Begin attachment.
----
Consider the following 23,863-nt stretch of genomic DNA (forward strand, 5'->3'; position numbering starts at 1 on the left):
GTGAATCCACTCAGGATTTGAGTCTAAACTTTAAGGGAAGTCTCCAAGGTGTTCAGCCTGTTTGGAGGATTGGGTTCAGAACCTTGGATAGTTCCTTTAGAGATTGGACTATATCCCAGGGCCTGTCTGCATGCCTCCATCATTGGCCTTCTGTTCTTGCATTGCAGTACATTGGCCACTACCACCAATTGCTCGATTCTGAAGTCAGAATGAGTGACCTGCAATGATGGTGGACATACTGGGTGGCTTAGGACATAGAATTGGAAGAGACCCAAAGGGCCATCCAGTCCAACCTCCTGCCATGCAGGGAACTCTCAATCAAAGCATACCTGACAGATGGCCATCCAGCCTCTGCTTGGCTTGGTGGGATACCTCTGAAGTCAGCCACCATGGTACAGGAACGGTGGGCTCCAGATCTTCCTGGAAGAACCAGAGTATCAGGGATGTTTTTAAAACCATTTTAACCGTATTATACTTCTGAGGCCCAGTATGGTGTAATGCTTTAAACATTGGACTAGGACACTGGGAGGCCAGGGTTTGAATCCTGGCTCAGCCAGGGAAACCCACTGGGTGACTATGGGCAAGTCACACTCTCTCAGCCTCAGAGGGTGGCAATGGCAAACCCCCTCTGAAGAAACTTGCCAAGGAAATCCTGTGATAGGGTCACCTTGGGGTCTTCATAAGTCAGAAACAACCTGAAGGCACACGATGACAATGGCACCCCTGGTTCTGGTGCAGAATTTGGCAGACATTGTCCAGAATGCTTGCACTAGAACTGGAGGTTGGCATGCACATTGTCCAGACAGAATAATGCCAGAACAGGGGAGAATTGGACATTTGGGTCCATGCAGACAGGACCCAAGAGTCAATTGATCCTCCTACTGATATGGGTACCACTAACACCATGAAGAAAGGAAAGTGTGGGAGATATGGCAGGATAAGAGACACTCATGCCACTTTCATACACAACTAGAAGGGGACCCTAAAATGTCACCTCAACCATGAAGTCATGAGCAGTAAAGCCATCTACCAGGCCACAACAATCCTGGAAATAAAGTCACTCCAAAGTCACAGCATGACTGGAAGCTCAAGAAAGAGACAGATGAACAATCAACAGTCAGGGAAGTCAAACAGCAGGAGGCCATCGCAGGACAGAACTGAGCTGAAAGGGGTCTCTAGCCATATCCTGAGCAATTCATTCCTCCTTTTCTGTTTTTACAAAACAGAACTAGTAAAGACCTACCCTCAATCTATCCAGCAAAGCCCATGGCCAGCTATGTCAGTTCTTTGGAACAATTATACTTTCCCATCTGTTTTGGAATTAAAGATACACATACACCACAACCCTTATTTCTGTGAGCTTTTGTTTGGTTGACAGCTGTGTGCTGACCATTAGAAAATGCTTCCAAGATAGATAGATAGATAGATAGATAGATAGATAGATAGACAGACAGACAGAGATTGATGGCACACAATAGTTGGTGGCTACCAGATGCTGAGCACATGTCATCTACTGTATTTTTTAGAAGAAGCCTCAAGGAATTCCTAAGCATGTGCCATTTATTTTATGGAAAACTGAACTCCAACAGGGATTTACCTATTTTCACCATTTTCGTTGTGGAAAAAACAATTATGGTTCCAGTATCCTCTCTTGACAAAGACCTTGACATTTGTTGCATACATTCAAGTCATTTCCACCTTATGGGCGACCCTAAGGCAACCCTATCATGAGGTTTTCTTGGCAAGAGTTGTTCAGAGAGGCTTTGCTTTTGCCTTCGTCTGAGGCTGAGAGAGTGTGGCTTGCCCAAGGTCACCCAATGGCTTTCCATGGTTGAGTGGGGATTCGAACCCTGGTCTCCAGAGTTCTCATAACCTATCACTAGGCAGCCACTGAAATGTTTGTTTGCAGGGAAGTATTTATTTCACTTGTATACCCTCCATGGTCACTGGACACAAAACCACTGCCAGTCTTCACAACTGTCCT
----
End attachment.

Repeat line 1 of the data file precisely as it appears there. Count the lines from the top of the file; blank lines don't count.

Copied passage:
Consider the following 23,863-nt stretch of genomic DNA (forward strand, 5'->3'; position numbering starts at 1 on the left):